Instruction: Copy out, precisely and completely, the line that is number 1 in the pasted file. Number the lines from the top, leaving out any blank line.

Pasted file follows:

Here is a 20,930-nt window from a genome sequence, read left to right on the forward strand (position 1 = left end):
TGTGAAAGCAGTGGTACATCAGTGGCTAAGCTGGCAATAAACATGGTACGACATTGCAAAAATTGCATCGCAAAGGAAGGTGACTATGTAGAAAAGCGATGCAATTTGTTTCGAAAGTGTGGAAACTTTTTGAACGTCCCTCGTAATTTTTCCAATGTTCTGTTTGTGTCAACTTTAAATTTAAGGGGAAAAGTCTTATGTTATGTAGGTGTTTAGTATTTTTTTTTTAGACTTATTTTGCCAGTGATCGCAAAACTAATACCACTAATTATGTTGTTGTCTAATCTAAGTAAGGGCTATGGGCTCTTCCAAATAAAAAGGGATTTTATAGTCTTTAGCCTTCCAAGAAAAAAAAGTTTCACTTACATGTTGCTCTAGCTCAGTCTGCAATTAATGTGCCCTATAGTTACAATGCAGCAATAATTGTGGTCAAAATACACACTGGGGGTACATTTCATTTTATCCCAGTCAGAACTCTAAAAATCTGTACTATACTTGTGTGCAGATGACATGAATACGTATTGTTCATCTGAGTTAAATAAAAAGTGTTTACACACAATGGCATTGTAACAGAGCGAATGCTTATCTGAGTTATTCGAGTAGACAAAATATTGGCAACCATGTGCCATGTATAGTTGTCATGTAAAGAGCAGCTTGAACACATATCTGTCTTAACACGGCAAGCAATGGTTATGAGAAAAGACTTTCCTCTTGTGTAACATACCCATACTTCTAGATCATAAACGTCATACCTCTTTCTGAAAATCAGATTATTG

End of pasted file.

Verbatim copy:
Here is a 20,930-nt window from a genome sequence, read left to right on the forward strand (position 1 = left end):